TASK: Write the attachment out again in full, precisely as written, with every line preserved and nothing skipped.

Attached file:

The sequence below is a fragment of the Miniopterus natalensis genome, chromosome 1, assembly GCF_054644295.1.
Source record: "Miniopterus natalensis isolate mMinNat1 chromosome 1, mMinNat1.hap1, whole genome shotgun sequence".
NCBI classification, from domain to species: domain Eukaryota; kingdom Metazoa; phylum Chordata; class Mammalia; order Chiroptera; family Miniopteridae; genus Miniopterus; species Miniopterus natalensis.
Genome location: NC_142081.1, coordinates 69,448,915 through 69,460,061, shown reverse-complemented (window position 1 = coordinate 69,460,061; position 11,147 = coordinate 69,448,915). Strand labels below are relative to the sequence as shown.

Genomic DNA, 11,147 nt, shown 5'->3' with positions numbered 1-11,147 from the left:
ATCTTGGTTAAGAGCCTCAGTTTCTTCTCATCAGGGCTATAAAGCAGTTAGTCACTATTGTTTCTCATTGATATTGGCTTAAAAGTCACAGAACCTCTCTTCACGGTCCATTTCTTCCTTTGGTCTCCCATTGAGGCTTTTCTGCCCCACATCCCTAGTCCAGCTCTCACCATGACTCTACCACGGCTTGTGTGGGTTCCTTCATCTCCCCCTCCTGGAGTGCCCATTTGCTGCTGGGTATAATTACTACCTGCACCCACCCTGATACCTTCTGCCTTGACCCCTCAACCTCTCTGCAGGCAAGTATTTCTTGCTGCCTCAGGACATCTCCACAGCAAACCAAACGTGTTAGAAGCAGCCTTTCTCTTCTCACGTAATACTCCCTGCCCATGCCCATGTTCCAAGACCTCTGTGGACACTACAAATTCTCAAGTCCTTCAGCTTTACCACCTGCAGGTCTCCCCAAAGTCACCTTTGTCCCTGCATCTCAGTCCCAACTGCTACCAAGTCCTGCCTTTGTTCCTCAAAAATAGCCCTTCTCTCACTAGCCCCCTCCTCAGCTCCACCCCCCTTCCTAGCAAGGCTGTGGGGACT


The sequence below is a fragment of the Miniopterus natalensis genome, chromosome 1, assembly GCF_054644295.1.
Source record: "Miniopterus natalensis isolate mMinNat1 chromosome 1, mMinNat1.hap1, whole genome shotgun sequence".
NCBI classification, from domain to species: domain Eukaryota; kingdom Metazoa; phylum Chordata; class Mammalia; order Chiroptera; family Miniopteridae; genus Miniopterus; species Miniopterus natalensis.
Genome location: NC_142081.1, coordinates 69,448,915 through 69,460,061, shown reverse-complemented (window position 1 = coordinate 69,460,061; position 11,147 = coordinate 69,448,915). Strand labels below are relative to the sequence as shown.

Genomic DNA, 11,147 nt, shown 5'->3' with positions numbered 1-11,147 from the left:
ATCTTGGTTAAGAGCCTCAGTTTCTTCTCATCAGGGCTATAAAGCAGTTAGTCACTATTGTTTCTCATTGATATTGGCTTAAAAGTCACAGAACCTCTCTTCACGGTCCATTTCTTCCTTTGGTCTCCCATTGAGGCTTTTCTGCCCCACATCCCTAGTCCAGCTCTCACCATGACTCTACCACGGCTTGTGTGGGTTCCTTCATCTCCCCCTCCTGGAGTGCCCATTTGCTGCTGGGTATAATTACTACCTGCACCCACCCTGATACCTTCTGCCTTGACCCCTCAACCTCTCTGCAGGCAAGTATTTCTTGCTGCCTCAGGACATCTCCACAGCAAACCAAACGTGTTAGAAGCAGCCTTTCTCTTCTCACGTAATACTCCCTGCCCATGCCCATGTTCCAAGACCTCTGTGGACACTACAAATTCTCAAGTCCTTCAGCTTTACCACCTGCAGGTCTCCCCAAAGTCACCTTTGTCCCTGCATCTCAGTCCCAACTGCTACCAAGTCCTGCCTTTGTTCCTCAAAAATAGCCCTTCTCTCACTAGCCCCCTCCTCAGCTCCACCCCCCTTCCTAGCAAGGCTGTGGGGACT